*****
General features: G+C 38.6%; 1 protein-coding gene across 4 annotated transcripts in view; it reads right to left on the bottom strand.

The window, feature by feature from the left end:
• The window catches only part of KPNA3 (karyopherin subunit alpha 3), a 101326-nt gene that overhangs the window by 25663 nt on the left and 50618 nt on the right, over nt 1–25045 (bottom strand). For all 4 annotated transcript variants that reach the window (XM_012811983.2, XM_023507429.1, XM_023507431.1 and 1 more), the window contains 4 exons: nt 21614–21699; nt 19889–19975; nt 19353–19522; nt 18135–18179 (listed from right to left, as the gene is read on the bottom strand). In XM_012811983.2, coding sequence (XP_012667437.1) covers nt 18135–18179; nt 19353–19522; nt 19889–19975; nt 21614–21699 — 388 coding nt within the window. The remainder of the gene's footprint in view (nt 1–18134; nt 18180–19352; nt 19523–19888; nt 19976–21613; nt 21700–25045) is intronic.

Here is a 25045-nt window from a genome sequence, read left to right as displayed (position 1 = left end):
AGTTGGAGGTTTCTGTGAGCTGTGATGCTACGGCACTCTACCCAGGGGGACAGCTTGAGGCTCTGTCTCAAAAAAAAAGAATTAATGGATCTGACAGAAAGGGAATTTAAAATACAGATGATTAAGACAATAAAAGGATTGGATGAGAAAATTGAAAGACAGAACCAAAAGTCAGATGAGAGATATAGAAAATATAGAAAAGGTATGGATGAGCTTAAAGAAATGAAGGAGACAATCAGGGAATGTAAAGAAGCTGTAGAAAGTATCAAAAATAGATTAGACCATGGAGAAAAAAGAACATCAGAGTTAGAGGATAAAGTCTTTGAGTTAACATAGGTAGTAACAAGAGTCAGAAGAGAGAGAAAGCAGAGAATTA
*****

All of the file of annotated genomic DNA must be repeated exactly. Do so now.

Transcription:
General features: G+C 38.6%; 1 protein-coding gene across 4 annotated transcripts in view; it reads right to left on the bottom strand.

The window, feature by feature from the left end:
• The window catches only part of KPNA3 (karyopherin subunit alpha 3), a 101326-nt gene that overhangs the window by 25663 nt on the left and 50618 nt on the right, over nt 1–25045 (bottom strand). For all 4 annotated transcript variants that reach the window (XM_012811983.2, XM_023507429.1, XM_023507431.1 and 1 more), the window contains 4 exons: nt 21614–21699; nt 19889–19975; nt 19353–19522; nt 18135–18179 (listed from right to left, as the gene is read on the bottom strand). In XM_012811983.2, coding sequence (XP_012667437.1) covers nt 18135–18179; nt 19353–19522; nt 19889–19975; nt 21614–21699 — 388 coding nt within the window. The remainder of the gene's footprint in view (nt 1–18134; nt 18180–19352; nt 19523–19888; nt 19976–21613; nt 21700–25045) is intronic.

Here is a 25045-nt window from a genome sequence, read left to right as displayed (position 1 = left end):
AGTTGGAGGTTTCTGTGAGCTGTGATGCTACGGCACTCTACCCAGGGGGACAGCTTGAGGCTCTGTCTCAAAAAAAAAGAATTAATGGATCTGACAGAAAGGGAATTTAAAATACAGATGATTAAGACAATAAAAGGATTGGATGAGAAAATTGAAAGACAGAACCAAAAGTCAGATGAGAGATATAGAAAATATAGAAAAGGTATGGATGAGCTTAAAGAAATGAAGGAGACAATCAGGGAATGTAAAGAAGCTGTAGAAAGTATCAAAAATAGATTAGACCATGGAGAAAAAAGAACATCAGAGTTAGAGGATAAAGTCTTTGAGTTAACATAGGTAGTAACAAGAGTCAGAAGAGAGAGAAAGCAGAGAATTA